Skip to content

Proposed legislation shifts financial responsibility for recycling

Mountain View County is looking forward to seeing the EPR regulations rolled out, said reeve Aalbers
MVT baling plastic
A proposed framework would support the transition to a plastics circular economy by growing markets and attracting investments in plastics recycling. Photo courtesy of Alberta Plastics Recycling Association

MOUNTAIN VIEW COUNTY - New legislation that would create an extended producer responsibility (EPR) framework for plastic producers in Alberta is a welcome step, says Mountain View County Reeve Angela Aalbers.

“The county supported an RMA (Rural Municipalities of Alberta Association) resolution brought forward at the spring conference in 2019 calling on the government to do exactly this,” said Aalbers.

“From our own experience with the Mountain View Regional Waste Management Commission, we know that subsidies are required to run the recycle program for some products collected and that still too many products are finding their way into landfills.  

“The hope is that EPR will indeed shift the financial role of recycling some products from the local government and taxpayers to the industry where it belongs.”   

The Environmental Protection and Enhancement Amendment Act would form the EPR framework that would create provincial systems for managing single-use plastics, packaging, paper products and hazardous and special products such as household pesticides and solvents, says Jason Nixon, Sundre-area MLA and minister of Environment and Parks.

The legislation would shift the physical and financial role of collecting, sorting, processing and recycling waste to the industries that produce products instead of local governments and taxpayers, he said.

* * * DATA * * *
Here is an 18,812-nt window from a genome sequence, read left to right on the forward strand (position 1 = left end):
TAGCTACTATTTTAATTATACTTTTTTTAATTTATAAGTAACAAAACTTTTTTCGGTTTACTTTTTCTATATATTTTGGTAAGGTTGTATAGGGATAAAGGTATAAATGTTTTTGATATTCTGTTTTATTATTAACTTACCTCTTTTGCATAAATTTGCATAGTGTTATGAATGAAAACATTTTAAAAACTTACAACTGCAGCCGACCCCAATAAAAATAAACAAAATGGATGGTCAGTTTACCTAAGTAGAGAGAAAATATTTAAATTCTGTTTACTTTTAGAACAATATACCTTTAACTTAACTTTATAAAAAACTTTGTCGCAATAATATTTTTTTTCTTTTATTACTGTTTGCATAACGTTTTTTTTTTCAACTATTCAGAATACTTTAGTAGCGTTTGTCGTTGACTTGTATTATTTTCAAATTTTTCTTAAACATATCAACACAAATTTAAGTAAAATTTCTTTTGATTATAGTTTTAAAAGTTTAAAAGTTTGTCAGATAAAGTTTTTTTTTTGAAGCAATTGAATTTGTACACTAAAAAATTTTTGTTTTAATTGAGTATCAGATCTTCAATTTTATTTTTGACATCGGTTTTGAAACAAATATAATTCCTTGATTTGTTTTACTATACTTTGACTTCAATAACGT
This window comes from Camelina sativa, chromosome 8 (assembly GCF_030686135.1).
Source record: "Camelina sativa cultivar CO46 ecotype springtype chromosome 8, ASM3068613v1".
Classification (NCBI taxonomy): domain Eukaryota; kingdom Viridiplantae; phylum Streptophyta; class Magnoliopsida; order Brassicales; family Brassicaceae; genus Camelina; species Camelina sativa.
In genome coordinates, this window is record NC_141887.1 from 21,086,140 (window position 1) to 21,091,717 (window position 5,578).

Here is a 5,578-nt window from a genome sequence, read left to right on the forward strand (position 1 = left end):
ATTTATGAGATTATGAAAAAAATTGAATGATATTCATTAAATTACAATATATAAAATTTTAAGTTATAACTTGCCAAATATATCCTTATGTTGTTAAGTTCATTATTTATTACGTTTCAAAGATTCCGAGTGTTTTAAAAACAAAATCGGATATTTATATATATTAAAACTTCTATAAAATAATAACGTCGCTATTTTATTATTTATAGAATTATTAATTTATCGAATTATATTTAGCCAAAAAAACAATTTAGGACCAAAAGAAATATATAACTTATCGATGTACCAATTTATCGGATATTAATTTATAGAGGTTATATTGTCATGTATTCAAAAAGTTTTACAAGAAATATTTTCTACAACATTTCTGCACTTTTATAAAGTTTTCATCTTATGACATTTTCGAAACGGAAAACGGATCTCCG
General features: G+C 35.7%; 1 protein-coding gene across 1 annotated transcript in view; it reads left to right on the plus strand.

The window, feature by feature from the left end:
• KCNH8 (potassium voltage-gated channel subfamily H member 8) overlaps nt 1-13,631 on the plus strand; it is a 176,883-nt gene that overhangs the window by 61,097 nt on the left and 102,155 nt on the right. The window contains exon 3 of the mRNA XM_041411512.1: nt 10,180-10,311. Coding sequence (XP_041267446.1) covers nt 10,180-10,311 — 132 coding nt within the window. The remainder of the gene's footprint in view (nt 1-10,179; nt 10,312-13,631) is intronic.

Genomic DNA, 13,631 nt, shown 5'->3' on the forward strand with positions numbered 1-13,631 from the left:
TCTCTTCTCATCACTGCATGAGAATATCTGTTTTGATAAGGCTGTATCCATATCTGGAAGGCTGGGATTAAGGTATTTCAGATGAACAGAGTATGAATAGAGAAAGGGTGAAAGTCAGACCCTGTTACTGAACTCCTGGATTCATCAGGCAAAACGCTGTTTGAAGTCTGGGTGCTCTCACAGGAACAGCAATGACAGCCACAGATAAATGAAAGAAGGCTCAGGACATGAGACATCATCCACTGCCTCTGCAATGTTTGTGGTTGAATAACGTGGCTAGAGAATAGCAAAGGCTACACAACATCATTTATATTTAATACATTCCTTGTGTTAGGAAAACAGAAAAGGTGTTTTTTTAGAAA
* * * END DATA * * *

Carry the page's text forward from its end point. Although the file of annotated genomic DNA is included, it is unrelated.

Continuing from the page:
“Right now, and for too long, municipalities and taxpayers have been shouldering the burden of collecting, sorting, processing and recycling waste,” Nixon said. “We’re moving Alberta forward with legislation that will make producers of the waste responsible for the system in a way that creates a big opportunity to diversify the plastics economy.

“An EPR framework would help diversify Alberta’s economy by encouraging companies to find ways to recycle more materials and produce less waste and packaging.”

The framework would also support the transition to a plastics circular economy by growing markets and attracting investments in plastics recycling, he said.

Mountain View County is looking forward to seeing the EPR regulations rolled out, said reeve Aalbers. 

“Like most legislation, implementation of EPR through the regulations clarifying where the money goes will ultimately prove if this will benefit municipalities and taxpayers,” said Aalbers.

She noted that Mountain View County has recently formed a joint committee with Olds College to review possible options to enhance the recycling opportunity for agriculture plastics.  

“Although the regulations are not intended at this time to include agriculture plastics, we want to be proactive and find solutions for agriculture plastic recycling so that in future these may also be added to the EPR regulations,” she said.

Paul McLauchlin is the president of the Rural Municipalities of Alberta, which represents 69 rural municipalities, including Mountain View and Red Deer counties.

“It will be important to ensure that the EPR makes recycling available to all Albertans,” said McLauchlin.

Marlin Schmidt is the NDP Environment critic. He is calling for EPR regulations to be fast-tracked.

“The UCP has a history of over-promising and under-delivering and this is yet another bill from this government that is no more than a plan to make a plan,” said Schmidt. 

“I would like to see the government move quickly on designing regulations for an EPR framework so that we can ensure Alberta is producing responsibility.”